Changing Japanese marriage patterns

Recently a pastor (with a doctorate) asked me a research question on marriage patterns in Japan. They quoted from Stephanie Coontz (Marriage, a History).  She asserts Japan is culturally promoting sex among it young population: “Japanese pundits lament the drop in business in Japan’s rent-by-the-hour ‘love hotels’ and some are calling for the youth to not hate sex.” Is this idiosyncratic or is she truly reflecting the culture? So I researched it a bit (the Dr. John in me). Here are my observations.

  1. Stephanie Coontz appears to be a careful scholar but I am always hesitant about a westerner writing on Japan, especially in a book where they try to make a point about the west. East and West are very different and we begin with different concerns and values.  I take this sentence with a grain of salt.
  2. One of Stephanie Coontz’s concerns is that love motels are not doing very well. It could be merely an economic answer.  Japan as a whole is doing poorly economically and disposable income is limited, hence the problem with the “love hotel” business. The resort where we have the CPI conference has been struggling for a growing business for decades and it is in a popular vacation spot.
  3. There are several changes in Japan which I have observed and read about which I believe shows some changes in sexual relationships and marriage.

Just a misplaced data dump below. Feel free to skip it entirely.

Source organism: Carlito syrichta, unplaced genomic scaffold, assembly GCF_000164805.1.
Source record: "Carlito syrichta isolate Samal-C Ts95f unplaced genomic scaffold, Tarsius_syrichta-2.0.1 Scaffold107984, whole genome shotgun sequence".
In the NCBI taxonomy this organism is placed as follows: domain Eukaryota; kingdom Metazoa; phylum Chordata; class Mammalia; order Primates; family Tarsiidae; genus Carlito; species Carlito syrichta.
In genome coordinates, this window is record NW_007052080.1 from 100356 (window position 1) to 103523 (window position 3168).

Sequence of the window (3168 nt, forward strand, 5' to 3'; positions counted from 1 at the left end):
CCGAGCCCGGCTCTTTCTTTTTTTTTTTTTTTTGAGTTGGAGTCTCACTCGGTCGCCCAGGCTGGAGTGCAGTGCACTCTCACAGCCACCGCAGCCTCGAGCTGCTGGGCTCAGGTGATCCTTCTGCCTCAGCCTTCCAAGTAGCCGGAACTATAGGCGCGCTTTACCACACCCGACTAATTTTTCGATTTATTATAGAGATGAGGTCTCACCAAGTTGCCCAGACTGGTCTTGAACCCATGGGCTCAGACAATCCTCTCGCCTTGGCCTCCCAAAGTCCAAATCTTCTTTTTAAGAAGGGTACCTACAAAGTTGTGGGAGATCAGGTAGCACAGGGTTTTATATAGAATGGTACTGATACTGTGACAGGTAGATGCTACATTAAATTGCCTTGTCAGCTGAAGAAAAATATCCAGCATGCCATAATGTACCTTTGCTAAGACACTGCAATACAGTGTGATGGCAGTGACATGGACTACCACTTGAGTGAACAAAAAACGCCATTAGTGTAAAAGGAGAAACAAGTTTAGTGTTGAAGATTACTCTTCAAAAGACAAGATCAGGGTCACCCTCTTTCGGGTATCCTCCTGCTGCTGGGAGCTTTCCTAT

4. The drop in the birth rate, but that does not always indicate a drop in sexual relationships. The government is even rewarding couples who have children. I doubt that the government of Japan is encouraging young people to have sex. I don’t think in the history of the world and in Japan young people developed an attitude to hate sex.  Hormones dictate otherwise.
  5. The roles in marriage have been steadily changing.  Not all of this is negative and some of it is even Biblical.  See the whole chapter on changing marriage in Japan: New Japan: Debunking Seven Cultural Stereotypes by David Ricky Matsumoto (Mar 1, 2007)
  6. The role of men in Japanese society has changed dramatically from the Samarai warrior/salary man. Many young Japanese men have become wimpy even effeminate men. There was a previous androgynous trend (note Japanese animes) and also the Otaku roles for young men ( Then there are  “Herbivore boys.” See This would justifiably turn off many Japanese young women.
  7. Women’s role is also changing like the modern “gaaru” (girl)
  8. As far as I know the practice of enjo kosai ( or “compensated dating” has probably diminished due to the economy. But young people have less moral resistance to promiscuous sex.  Shintoism and Buddhism do not really speak against it like the moral law of God from the Bible. Also in society it is permitted as long as you do not shame yourself or family.  And the most common form of birth control is abortions which are widely practiced.

To sum up, a lot has to do with the economy, busyness of Japan, stress, and the role of men. I would generally agree with this article on sex and marriage values among young people. (But I would ignore the statement about hikikomori that overstates the relationship.) Certainly we need to pray for wisdom for Japanese young people and abstinence.  Also we need to pray for the women of Japan, the men of Japan, and marriages in Japan. May each Japanese find the joy of marriage that God intended when he created us.

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